The Florida Election End Game

 
Over the weekend the dust began to settle over President Barack Obama’s surprise move to change immigration policy to closely resemble the Dream Act – a bill which has appeared on the floor of Congress in several incarnations and which is, primarily, designed to give mercy to young illegal aliens who were brought to this country at a young age through no fault of their own. This move is bound to adversely impact the election across the nation but particularly in Florida.

 

The President’s announcement Friday of an “immigration policy change” means that if a young illegal can prove that he came to this country through no fault of his own, if he is a high school graduate, if he has no criminal record and is of good moral character, he will not be deported.

 

This move is a merciful one and quite possibly should have been implemented previously. We should note that this move is not a change to the law, but rather a selective enforcement issue and probably completely within the President’s bailiwick. Nevertheless, it appears to be a shameless one designed to impact critical elections most particularly Florida among the Hispanic voters there..

 

The rub on the Conservative side is, of course, the implications of adding nearly 800,000 workers to an already strained job market and, worse perhaps, creating a sense of “obligation” in the Hispanic population which will lead to a resounding win in November for the incumbent.

 

In Florida, this unexpected policy change creates a new wrinkle in an ongoing battle between election officials there and Eric Holder’s Justice Department.

 

For nine months Florida’s Secretary of State has been about the very legitimate business of purging the voter rolls before the election of those who are ineligible to vote. Such purges of the voting rolls are mandatory in order to keep elections everywhere honest and impervious to voter fraud. By keeping non-citizens and dead people from voting the integrity of the election can be better ensured. Nevertheless, Florida has met with considerable difficulty in this process.

 

Currently there are 2700 names on the books for Florida’s election whose citizenship status remains in question. Last year, Florida requested a list of citizens from the Department of Homeland Security in order that the names might be cross-referenced with that list and dealt with accordingly. To date, however, that list has been withheld – the people in Florida’s statehouse call it stonewalling and are not happy over the lack of co-operation.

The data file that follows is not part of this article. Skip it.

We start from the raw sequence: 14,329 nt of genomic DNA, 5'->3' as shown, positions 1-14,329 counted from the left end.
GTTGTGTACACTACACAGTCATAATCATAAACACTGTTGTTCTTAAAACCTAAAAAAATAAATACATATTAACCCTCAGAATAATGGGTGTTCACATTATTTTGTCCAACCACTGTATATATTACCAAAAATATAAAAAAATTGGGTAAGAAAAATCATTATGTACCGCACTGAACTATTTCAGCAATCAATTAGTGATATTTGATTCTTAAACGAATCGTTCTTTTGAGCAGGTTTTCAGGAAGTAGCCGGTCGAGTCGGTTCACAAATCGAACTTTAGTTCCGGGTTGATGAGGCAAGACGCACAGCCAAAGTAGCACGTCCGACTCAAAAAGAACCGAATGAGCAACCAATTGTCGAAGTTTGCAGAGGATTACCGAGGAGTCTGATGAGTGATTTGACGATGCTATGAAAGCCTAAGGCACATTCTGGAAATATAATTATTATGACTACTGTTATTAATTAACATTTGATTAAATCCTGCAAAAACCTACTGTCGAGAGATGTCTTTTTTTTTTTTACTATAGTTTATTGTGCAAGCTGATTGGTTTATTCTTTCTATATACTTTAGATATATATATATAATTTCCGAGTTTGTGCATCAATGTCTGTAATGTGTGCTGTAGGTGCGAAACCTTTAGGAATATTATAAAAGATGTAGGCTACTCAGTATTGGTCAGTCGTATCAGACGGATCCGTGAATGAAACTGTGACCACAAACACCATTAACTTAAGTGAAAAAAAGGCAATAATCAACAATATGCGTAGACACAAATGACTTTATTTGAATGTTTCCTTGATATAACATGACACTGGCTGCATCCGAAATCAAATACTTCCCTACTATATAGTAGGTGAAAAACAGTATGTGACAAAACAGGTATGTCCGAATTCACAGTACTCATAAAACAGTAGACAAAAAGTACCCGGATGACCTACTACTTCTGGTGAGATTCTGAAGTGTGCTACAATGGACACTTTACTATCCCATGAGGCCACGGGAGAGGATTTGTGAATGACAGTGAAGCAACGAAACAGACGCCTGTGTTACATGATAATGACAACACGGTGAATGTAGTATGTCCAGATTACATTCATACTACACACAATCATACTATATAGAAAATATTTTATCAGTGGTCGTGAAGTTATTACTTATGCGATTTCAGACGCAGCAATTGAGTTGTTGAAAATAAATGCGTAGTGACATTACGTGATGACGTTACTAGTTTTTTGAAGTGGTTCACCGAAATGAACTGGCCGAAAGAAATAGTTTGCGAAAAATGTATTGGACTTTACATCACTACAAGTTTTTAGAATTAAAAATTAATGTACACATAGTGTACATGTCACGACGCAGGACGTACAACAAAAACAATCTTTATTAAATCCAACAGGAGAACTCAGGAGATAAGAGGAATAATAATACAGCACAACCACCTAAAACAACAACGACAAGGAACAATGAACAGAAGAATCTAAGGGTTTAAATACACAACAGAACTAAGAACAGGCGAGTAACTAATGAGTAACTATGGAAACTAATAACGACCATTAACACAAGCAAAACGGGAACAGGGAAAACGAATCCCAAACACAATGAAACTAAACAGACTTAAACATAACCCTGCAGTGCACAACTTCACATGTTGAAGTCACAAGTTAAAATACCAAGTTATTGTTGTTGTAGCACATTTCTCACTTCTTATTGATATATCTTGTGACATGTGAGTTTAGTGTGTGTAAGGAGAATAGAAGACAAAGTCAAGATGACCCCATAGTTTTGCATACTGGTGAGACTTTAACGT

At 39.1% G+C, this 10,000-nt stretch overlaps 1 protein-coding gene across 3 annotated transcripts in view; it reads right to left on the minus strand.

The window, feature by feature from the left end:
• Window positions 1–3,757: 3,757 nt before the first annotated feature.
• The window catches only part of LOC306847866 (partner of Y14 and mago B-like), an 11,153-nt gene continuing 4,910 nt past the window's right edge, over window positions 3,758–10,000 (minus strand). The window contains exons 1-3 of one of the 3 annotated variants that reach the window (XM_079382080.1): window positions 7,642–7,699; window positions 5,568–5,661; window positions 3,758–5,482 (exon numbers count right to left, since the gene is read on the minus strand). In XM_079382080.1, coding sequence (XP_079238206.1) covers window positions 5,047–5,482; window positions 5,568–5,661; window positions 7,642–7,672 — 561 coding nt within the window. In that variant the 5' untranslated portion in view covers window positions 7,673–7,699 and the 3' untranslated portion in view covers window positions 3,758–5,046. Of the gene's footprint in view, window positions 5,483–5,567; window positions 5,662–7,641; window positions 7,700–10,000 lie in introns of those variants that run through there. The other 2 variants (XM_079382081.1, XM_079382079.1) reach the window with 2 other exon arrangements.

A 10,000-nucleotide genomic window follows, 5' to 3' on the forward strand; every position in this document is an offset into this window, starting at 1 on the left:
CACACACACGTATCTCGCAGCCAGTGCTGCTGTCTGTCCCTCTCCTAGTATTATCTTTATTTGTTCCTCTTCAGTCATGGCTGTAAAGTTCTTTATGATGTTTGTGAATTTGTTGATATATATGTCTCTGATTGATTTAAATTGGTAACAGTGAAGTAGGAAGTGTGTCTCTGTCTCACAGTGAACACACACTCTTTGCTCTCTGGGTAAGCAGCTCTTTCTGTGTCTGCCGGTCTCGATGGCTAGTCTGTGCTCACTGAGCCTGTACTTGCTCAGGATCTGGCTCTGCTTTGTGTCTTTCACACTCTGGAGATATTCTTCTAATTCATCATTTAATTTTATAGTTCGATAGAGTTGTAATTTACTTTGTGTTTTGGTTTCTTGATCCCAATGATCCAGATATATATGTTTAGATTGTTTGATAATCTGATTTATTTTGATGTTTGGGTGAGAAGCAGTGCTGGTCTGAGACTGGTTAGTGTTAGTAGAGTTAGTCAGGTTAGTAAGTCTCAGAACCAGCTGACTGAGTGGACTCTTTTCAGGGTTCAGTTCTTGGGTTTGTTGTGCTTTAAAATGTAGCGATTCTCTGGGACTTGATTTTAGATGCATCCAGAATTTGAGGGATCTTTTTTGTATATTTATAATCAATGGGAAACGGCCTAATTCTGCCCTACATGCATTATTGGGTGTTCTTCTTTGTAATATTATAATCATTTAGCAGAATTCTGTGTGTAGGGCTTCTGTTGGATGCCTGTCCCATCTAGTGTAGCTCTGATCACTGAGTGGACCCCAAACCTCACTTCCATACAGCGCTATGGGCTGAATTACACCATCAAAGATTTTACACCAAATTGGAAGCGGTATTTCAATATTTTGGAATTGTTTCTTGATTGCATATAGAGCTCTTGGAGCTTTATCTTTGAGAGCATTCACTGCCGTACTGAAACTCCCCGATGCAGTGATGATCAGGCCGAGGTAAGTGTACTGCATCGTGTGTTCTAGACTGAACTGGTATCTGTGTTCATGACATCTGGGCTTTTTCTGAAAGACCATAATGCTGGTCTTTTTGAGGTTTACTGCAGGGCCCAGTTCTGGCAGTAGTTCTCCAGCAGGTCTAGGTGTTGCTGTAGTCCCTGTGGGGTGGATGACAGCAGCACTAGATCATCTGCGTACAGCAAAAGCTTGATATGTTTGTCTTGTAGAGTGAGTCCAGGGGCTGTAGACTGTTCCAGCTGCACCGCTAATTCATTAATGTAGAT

In the past weeks lawsuits began flying back and forth between Tallahassee and Washington, DC – the Feds insisting that Florida is intentionally targeting and disenfranchising Hispanic voters and the Floridians alleging that Obama’s Justice Department intends to steal the upcoming Presidential election by allowing the rolls to go improperly purged.

 

Of course, illegal aliens and non-citizens – including the ones covered in the President’s “new” immigration policy, may not legally cast ballots. But, if their names appear on the voting rolls, there is an excellent chance those ineligible votes may find their way into the system and award the November elections in Florida to Barack Obama. (Those who remember the drawn-out election of 2000 may also recall that the elections in Florida was decided by approximately 500 votes – five times fewer than the number currently at the center of the Fed vs Florida election tug-of-war.)

 

One may expect new lawsuits over the President’s policy emanating from the GOP to begin immediately. Sadly, though, the wheels of our judicial system turn so slowly that no decision is likely before Election Day. Even if a judge imposes an injunction stopping the non-enforcement of the immigration law, it will do little to solve Florida’s purging problems. It’s likely that many of the names on the Secretary of State’s election list belong to young illegals who are already set to enjoy the fruits of President Obama’s non-enforcement of the law.

 

Whatever happens, we may expect something kin to mud wrestling during the elections in Florida come November. It promises to be very entertaining.